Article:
AP

Some jagoffs are trying to get Pittsburgh's go-to insult into a real English-language dictionary.

Sitting next to a guy vaping away at a Stillers game? Like any self-respecting Yinzer, you'd probably put down your chip-chop ham sandwich and call him a jagoff.

But unlike "vape," announced as the Oxford Dictionary's word of the year earlier this week, Pittsburgh's go-to insult won't be showing up in an English-language dictionary any time soon. One Pittsburghese speaker is trying to change that.

John Chamberlin, a local media and marketing consultant, is making the push to get "jagoff" into Merriam-Webster's hallowed pages. So far, he has over 1,500 signatures on his Change.org page, which launched last month.

As bad as it the word sounds, it has rather innocent origins. Linguist and Carnegie Mellon University professor Barbara Johnstone tells the Pittsburgh Post-Gazette that jagoff's roots hail from the northern British Isles, where most of Pittsburgh's first English-speaking settlers came from. There, "to jag" meant "to prick or poke." That's why in Pittsburgh, thorn bushes are often called jaggerbushes. When you're calling someone a jagoff, you're really just saying they're annoying—but the additional innuendo adds color to the insult.

The Pittsburgh accent as seen in the Kroll Show sketch, "Pawnsylvania".

According to the Post-Gazette's Brian O'Neill, Chamberlin's biggest supporter so far is the city's mayor, Bill Peduto. The mayor explained his support for the petition on local radio recently, saying that the city needs to keep embracing its quirkiness.

Quirkiness is a branding opportunity for most cities, so it's no surprise this movement is being headed by a marketing professional. Though decades removed from an era where waves of new immigrants established the city's speech patterns, modern Pittsburghers are intensely proud of the city's unique vernacular.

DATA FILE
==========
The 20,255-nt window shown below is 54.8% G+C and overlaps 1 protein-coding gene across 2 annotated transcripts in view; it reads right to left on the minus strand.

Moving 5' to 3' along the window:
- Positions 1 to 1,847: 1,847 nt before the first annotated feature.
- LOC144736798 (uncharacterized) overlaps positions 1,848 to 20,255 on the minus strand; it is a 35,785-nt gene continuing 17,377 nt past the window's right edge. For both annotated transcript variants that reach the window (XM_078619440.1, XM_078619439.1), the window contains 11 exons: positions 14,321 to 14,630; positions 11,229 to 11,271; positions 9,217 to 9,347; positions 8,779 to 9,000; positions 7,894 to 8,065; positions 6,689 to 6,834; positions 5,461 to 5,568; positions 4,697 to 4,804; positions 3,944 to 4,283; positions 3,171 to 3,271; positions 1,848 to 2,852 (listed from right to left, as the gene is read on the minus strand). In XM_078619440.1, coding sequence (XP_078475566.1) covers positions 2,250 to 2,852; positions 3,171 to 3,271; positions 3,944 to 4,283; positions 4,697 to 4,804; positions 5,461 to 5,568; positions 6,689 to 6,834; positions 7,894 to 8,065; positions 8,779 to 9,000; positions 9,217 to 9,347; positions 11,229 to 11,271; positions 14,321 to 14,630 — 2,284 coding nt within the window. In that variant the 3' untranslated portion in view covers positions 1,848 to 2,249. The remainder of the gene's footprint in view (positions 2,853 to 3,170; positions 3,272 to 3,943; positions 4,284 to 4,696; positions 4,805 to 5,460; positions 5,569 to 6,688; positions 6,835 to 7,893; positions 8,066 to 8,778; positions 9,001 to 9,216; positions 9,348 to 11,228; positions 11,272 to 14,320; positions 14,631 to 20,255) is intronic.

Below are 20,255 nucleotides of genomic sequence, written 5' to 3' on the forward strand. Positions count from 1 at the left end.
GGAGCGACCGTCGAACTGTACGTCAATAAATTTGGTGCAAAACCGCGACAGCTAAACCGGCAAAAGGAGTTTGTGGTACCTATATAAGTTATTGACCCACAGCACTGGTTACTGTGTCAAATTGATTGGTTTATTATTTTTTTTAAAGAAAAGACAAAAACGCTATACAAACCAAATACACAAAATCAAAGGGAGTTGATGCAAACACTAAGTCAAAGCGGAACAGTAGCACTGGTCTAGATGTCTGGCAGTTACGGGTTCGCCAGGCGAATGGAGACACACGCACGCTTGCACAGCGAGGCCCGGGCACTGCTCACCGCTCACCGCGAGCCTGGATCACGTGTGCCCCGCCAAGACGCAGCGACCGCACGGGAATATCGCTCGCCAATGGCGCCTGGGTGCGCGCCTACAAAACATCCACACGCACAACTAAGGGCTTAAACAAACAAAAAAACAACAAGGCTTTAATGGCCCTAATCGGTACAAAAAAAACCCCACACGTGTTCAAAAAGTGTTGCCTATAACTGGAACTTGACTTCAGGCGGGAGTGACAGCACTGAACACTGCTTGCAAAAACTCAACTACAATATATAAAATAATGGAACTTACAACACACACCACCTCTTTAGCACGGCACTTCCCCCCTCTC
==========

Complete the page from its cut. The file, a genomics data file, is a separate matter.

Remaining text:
The extremely limited written use of "jagoff" by city, via Google Trends.

That self-awareness has trickled down to ad agencies and graphic tee entrepreneurs. To use Pittsburghese in 2014 is to project authenticity. Former Pittsburgh City Paper writer Chris Potter wrote poignantly about the matter in 2012, right after the Post-Gazette announced they'd no longer be using the J-word:

For a long time I thought that, like a lot of things Pittsburgh, it had a nice way of flattening pretension. But ever since last winter, when I saw a billboard boasting "Yinzers save with Nationwide insurance," I've wondered whether our fixation on the local dialogue is itself a pretense. How long, after all, can we boast about our "authenticity" before we start sounding inauthentic?

Perhaps Pittsburghese needs its own dictionary, but its most famous (and satisfying) word hardly deserves a spot in a Merriam-Webster. Its popularity still limited to Western Pennsylvania, an associate editor for the company told the Post-Gazette that widespread usagenot petition signatures—is what puts a new word in their dictionary.

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